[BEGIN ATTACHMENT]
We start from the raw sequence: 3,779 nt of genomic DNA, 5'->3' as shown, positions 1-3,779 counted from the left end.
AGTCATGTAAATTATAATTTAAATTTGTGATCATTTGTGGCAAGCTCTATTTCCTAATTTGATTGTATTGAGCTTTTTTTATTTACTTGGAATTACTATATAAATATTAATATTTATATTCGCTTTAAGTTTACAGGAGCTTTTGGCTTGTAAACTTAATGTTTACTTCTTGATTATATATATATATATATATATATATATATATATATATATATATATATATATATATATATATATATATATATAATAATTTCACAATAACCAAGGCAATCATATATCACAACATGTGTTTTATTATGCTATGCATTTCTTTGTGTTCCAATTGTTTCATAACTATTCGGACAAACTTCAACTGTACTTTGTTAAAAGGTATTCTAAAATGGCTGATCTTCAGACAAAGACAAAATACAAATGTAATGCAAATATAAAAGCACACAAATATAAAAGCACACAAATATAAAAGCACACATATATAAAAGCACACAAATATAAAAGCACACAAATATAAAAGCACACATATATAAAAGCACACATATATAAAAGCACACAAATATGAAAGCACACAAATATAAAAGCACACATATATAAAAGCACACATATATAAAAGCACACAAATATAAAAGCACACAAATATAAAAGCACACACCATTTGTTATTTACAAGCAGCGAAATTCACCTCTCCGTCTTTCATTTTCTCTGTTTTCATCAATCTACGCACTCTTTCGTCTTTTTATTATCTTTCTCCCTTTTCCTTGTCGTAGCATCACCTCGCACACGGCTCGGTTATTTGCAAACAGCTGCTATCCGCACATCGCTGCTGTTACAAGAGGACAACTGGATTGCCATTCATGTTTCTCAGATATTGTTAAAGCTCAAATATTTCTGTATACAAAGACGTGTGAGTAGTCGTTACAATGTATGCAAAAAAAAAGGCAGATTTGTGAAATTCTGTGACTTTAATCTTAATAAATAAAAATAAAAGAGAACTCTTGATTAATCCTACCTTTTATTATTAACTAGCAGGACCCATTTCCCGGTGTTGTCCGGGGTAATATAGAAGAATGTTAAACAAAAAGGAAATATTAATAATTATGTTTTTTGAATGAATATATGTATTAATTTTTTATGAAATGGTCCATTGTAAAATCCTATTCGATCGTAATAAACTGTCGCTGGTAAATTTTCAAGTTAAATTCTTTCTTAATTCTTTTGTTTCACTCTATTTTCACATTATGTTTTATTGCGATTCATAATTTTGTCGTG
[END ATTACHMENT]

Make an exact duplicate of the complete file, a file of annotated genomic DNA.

We start from the raw sequence: 3,779 nt of genomic DNA, 5'->3' as shown, positions 1-3,779 counted from the left end.
AGTCATGTAAATTATAATTTAAATTTGTGATCATTTGTGGCAAGCTCTATTTCCTAATTTGATTGTATTGAGCTTTTTTTATTTACTTGGAATTACTATATAAATATTAATATTTATATTCGCTTTAAGTTTACAGGAGCTTTTGGCTTGTAAACTTAATGTTTACTTCTTGATTATATATATATATATATATATATATATATATATATATATATATATATATATATATATATATATATATATATAATAATTTCACAATAACCAAGGCAATCATATATCACAACATGTGTTTTATTATGCTATGCATTTCTTTGTGTTCCAATTGTTTCATAACTATTCGGACAAACTTCAACTGTACTTTGTTAAAAGGTATTCTAAAATGGCTGATCTTCAGACAAAGACAAAATACAAATGTAATGCAAATATAAAAGCACACAAATATAAAAGCACACAAATATAAAAGCACACATATATAAAAGCACACAAATATAAAAGCACACAAATATAAAAGCACACATATATAAAAGCACACATATATAAAAGCACACAAATATGAAAGCACACAAATATAAAAGCACACATATATAAAAGCACACATATATAAAAGCACACAAATATAAAAGCACACAAATATAAAAGCACACACCATTTGTTATTTACAAGCAGCGAAATTCACCTCTCCGTCTTTCATTTTCTCTGTTTTCATCAATCTACGCACTCTTTCGTCTTTTTATTATCTTTCTCCCTTTTCCTTGTCGTAGCATCACCTCGCACACGGCTCGGTTATTTGCAAACAGCTGCTATCCGCACATCGCTGCTGTTACAAGAGGACAACTGGATTGCCATTCATGTTTCTCAGATATTGTTAAAGCTCAAATATTTCTGTATACAAAGACGTGTGAGTAGTCGTTACAATGTATGCAAAAAAAAAGGCAGATTTGTGAAATTCTGTGACTTTAATCTTAATAAATAAAAATAAAAGAGAACTCTTGATTAATCCTACCTTTTATTATTAACTAGCAGGACCCATTTCCCGGTGTTGTCCGGGGTAATATAGAAGAATGTTAAACAAAAAGGAAATATTAATAATTATGTTTTTTGAATGAATATATGTATTAATTTTTTATGAAATGGTCCATTGTAAAATCCTATTCGATCGTAATAAACTGTCGCTGGTAAATTTTCAAGTTAAATTCTTTCTTAATTCTTTTGTTTCACTCTATTTTCACATTATGTTTTATTGCGATTCATAATTTTGTCGTG